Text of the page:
George Floyd Mural at Minneapolis Intersection Where He Died Vandalized

A George Floyd Mural at the Minneapolis intersection where he died has been vandalized. According to a CBS News report, a witness claimed to have seen someone cover the mural with black spray paint earlier this week. The hoodie-wearing person was chased away, and those tending to the memorial area were reported to be looking for artists to help fix the mural.

Jeanelle Austin, the memorial's lead caretaker, was quoted, saying: "We will not allow something like this to distract us from our greater goal." On Wednesday night, a tarp was seen covering the painting. The words "under conservation" were written on the tarp. Notably, the man who vandalized the mural was confronted and is said to have told reporters that he was inebriated at the time. "This is definitely a turning point for me," he said. "I was absolutely disgusted because that's not at all representative of who I am or who I strive to be."

He has also reportedly stated that he will pay for repairs to the mural, as well as work with the community to do whatever else he can to make up for his actions.

On May 25, former Minneapolis police officer Derek Chauvin and three other former officers — Thomas Lane, J. Alexander Kueng, and Tou Thao — were placing Floyd under arrest as bystanders filmed. Floyd could be seen lying on the ground, with Chauvin kneeling on his neck while Floyd pleaded that he couldn't breathe. Floyd eventually became unresponsive and was later pronounced dead. All four officers have been charged in connection to Floyd's death, with Chauvin facing second-degree murder charges. They were all taken into custody, but only Chauvin remains in custody. The other former officers were released on bond.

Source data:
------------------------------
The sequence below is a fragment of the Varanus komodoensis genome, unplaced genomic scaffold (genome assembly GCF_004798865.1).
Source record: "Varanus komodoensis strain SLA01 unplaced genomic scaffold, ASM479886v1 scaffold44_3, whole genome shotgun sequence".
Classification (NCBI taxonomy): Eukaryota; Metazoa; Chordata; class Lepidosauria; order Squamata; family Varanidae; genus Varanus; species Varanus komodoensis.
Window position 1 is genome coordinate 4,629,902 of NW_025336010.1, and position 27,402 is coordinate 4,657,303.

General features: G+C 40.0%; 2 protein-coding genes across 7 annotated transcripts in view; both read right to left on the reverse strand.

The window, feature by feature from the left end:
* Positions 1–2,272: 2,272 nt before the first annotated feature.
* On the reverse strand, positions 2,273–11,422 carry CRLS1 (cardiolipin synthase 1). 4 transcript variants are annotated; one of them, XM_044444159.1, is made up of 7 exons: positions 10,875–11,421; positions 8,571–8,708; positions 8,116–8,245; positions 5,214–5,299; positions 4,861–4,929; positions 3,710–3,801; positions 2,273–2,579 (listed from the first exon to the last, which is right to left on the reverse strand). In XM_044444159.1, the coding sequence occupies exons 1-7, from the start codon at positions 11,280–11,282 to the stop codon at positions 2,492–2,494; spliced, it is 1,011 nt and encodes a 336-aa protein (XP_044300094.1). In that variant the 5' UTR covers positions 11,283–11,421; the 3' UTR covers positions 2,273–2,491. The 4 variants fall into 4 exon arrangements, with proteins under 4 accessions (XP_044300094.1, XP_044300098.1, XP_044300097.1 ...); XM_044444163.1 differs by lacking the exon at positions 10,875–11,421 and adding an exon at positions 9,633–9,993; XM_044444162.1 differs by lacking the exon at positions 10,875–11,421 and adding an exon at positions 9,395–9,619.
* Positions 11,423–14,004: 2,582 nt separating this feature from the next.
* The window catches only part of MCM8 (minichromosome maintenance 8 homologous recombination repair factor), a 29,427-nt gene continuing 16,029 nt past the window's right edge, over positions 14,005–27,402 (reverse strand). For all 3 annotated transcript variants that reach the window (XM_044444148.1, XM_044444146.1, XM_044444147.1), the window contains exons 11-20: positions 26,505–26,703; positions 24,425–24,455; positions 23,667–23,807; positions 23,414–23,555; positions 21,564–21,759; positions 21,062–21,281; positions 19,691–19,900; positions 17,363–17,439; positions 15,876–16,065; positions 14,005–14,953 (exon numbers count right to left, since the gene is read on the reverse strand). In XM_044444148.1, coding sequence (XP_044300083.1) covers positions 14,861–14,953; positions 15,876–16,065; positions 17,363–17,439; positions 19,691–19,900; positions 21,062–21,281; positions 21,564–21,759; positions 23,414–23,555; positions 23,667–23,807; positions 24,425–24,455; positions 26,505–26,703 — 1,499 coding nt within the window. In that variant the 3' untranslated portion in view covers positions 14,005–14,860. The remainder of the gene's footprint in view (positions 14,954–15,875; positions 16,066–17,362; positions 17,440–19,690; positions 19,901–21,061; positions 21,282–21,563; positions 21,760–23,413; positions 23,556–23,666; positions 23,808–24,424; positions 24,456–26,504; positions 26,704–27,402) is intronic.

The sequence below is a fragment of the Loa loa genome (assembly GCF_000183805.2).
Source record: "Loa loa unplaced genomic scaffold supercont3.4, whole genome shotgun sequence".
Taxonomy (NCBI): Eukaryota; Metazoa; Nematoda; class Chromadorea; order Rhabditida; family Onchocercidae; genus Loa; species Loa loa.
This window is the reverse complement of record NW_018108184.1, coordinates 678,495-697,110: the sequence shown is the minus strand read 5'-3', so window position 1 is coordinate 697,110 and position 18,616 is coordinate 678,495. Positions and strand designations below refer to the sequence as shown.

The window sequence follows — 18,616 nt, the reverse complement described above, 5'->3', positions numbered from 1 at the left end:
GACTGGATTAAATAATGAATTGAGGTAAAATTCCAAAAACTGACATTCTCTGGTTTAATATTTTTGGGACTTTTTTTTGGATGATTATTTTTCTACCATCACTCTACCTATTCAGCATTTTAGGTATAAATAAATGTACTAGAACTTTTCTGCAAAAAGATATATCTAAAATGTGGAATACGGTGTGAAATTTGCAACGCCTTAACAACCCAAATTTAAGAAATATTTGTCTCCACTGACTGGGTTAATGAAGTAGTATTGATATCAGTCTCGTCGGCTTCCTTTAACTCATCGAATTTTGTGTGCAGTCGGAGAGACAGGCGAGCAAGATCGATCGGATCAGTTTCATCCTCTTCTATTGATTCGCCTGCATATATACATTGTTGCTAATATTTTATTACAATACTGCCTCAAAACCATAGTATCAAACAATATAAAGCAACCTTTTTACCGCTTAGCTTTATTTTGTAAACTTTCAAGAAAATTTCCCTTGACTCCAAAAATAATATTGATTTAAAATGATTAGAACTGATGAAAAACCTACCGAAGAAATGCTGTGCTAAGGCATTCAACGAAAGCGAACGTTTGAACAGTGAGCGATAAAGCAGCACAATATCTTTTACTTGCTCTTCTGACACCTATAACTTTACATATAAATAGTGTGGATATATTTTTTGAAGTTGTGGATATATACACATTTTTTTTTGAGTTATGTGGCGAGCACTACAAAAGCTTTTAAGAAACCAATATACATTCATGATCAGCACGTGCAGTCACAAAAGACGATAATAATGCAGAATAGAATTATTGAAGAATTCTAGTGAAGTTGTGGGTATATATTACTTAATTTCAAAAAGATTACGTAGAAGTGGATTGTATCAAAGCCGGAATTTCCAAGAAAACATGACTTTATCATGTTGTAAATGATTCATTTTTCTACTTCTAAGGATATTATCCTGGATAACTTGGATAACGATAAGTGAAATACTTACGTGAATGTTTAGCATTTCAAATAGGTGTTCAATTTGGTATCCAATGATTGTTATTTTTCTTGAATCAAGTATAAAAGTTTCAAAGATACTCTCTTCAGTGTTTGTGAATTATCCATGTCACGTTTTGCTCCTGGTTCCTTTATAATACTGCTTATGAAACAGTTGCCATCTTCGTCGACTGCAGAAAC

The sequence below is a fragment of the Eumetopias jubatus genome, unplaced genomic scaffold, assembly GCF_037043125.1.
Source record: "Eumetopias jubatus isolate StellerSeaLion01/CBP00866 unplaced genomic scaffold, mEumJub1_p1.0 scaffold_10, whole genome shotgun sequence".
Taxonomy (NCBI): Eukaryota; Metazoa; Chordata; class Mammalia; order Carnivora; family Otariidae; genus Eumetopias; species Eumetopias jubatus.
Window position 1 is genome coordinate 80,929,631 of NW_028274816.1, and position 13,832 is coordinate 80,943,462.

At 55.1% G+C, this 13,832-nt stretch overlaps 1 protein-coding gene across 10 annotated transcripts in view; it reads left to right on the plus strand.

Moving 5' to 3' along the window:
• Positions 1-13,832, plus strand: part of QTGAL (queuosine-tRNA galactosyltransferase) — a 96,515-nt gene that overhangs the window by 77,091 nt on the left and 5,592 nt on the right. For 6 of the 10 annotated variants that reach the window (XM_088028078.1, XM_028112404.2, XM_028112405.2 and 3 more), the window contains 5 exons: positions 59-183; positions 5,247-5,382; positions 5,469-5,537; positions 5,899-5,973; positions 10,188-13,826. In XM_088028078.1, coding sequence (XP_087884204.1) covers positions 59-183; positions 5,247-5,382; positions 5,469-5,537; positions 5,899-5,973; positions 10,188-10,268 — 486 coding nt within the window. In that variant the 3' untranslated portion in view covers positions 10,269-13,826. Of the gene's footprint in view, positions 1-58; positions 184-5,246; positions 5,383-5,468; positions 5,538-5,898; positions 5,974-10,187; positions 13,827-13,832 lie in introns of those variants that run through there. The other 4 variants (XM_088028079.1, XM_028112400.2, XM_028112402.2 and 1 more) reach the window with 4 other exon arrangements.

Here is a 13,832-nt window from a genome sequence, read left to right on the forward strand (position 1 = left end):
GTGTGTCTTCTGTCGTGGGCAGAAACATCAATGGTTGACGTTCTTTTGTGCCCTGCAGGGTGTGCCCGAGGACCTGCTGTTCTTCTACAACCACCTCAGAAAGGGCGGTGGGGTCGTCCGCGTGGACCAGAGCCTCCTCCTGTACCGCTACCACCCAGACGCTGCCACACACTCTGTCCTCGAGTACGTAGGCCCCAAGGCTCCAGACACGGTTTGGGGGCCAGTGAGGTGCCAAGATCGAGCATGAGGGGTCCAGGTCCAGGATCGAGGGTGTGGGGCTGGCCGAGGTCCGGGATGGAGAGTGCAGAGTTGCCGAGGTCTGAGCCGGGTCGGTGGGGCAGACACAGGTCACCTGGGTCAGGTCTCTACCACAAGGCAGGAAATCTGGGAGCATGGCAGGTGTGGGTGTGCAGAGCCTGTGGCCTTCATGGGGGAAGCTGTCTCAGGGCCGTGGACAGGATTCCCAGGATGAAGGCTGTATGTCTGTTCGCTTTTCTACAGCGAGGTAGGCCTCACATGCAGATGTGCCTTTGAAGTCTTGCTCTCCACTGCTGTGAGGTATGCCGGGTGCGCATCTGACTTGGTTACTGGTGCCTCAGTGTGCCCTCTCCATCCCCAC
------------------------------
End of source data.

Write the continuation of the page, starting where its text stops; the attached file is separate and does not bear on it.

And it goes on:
An initial report from the Hennepin County Medical Examiner stated that "no physical findings" were discovered to support "a diagnosis of traumatic asphyxia or strangulation" as Floyd's cause of death. Floyd's family had a private autopsy completed by pathologists Dr. Michael Baden and Dr. Allecia Wilson, who challenged the results of the Hennepin County Medical Examiner's preliminary autopsy report. The pair stated that their findings determined that Floyd's death was a "homicide caused by asphyxia."